March 11, 2019

The Shape of Difficulty @ Hyperallergic

Perhaps I am not the target audience for Bret L. Rothstein’s “fan letter to unruly objects,” The Shape of Difficulty (2019, Penn State University Press), because it presupposes that its reader is under some kind of duress. The introduction begins with a question: “What in the world possessed you to pick up this book?” — implying that the average reader has little tolerance for difficulty as a concept, practice, or area of interest. My instantaneous response to notions of difficulty in the object-space, as defined on the cover by an image of “Hexcopter 12 Curvy,” a kind of interdimensional-looking Rubix Cube designed by David Pitcher, was ooh, goody — which probably says a lot about me, my interests as a critic, and my love of games (and, incidentally, my problems with romantic relationships). I consider difficulty to be an invitation for engagement, and need no argument for its place in cognitive and social space. Rothstein, though, goes on to present a very detailed and eloquent argument in his introductory chapter: “What We Talk About When We Talk About Difficulty,” which paves the way for the ideas and objects to follow. Bret, please, you had me at the three-page glossary of descriptive game-theory vocabulary. Burrs! Decomposability! Multicursal! Tetromino!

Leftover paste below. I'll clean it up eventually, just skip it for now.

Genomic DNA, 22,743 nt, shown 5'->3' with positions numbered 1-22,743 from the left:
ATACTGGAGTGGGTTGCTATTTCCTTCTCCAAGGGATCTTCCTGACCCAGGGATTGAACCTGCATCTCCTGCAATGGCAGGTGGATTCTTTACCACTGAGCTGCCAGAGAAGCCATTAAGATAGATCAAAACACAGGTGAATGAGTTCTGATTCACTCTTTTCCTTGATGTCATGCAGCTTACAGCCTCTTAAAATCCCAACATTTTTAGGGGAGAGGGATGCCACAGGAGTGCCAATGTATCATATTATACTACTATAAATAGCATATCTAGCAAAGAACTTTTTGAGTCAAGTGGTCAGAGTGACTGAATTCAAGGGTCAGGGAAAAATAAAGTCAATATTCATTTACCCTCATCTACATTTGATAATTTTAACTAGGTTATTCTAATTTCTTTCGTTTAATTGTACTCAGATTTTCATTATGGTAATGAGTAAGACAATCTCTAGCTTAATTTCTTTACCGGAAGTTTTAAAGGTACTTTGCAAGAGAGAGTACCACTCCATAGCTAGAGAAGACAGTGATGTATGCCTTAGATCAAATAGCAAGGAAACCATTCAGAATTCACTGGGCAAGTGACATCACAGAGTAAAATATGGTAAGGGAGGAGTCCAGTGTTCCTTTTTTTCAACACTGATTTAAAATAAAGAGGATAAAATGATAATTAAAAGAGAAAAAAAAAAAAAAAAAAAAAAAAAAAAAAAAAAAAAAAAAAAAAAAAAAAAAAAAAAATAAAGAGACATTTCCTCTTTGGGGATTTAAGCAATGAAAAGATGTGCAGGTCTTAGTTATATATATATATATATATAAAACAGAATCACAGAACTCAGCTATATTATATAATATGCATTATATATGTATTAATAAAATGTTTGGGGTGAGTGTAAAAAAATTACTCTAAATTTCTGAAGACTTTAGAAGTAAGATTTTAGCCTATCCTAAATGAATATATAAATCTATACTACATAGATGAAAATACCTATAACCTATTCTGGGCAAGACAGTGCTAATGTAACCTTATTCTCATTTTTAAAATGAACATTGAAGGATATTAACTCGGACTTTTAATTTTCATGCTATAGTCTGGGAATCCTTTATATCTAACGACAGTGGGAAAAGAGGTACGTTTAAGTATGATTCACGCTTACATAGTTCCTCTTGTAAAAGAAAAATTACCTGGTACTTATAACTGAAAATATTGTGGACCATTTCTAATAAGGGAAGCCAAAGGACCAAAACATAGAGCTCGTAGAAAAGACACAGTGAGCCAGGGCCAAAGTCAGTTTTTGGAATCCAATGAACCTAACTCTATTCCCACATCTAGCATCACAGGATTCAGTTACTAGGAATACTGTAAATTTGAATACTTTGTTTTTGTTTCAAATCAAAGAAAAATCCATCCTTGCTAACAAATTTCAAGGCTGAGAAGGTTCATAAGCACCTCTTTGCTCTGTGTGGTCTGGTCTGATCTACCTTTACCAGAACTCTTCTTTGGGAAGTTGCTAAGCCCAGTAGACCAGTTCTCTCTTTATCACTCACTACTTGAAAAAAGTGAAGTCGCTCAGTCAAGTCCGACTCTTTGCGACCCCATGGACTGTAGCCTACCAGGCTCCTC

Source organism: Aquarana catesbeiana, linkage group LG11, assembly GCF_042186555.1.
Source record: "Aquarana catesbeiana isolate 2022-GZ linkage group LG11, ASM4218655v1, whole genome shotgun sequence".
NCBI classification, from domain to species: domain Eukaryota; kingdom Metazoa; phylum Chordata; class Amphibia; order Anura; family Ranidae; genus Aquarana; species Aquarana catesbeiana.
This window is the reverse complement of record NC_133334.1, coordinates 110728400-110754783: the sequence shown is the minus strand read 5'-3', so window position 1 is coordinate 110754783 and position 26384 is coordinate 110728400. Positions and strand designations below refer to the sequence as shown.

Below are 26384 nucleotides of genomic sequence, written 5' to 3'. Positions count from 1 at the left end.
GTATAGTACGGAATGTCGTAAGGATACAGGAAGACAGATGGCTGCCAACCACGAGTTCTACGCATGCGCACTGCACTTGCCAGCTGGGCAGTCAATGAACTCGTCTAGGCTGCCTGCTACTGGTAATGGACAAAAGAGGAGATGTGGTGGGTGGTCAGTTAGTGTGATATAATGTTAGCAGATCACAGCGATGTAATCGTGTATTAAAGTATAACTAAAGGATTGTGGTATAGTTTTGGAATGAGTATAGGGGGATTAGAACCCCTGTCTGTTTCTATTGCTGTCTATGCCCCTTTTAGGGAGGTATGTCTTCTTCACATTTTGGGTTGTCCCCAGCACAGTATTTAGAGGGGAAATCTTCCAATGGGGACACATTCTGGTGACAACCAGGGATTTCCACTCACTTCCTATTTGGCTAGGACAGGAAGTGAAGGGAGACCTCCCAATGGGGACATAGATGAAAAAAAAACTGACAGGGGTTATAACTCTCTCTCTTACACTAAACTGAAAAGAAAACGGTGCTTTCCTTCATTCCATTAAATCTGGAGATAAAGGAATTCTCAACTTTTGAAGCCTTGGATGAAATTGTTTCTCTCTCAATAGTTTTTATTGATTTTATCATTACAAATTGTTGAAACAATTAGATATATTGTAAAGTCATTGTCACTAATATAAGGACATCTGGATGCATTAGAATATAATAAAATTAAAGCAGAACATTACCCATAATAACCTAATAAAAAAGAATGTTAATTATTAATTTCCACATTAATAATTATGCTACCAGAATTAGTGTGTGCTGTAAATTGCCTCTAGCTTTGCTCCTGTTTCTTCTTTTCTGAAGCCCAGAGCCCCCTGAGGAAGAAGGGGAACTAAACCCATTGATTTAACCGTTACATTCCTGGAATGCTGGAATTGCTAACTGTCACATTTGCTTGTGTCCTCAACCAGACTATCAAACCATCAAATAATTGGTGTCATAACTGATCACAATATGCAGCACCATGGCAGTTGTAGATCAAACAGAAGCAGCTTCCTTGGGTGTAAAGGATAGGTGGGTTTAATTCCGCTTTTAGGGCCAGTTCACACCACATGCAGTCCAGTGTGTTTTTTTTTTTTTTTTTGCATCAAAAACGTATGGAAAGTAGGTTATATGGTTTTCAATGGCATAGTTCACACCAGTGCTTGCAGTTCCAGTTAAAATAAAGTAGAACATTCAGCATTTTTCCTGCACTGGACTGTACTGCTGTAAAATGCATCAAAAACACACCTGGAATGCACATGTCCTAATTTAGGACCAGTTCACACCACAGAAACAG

Read more here…

A Book Attempts to Solve the Joys and Mysteries of Puzzles

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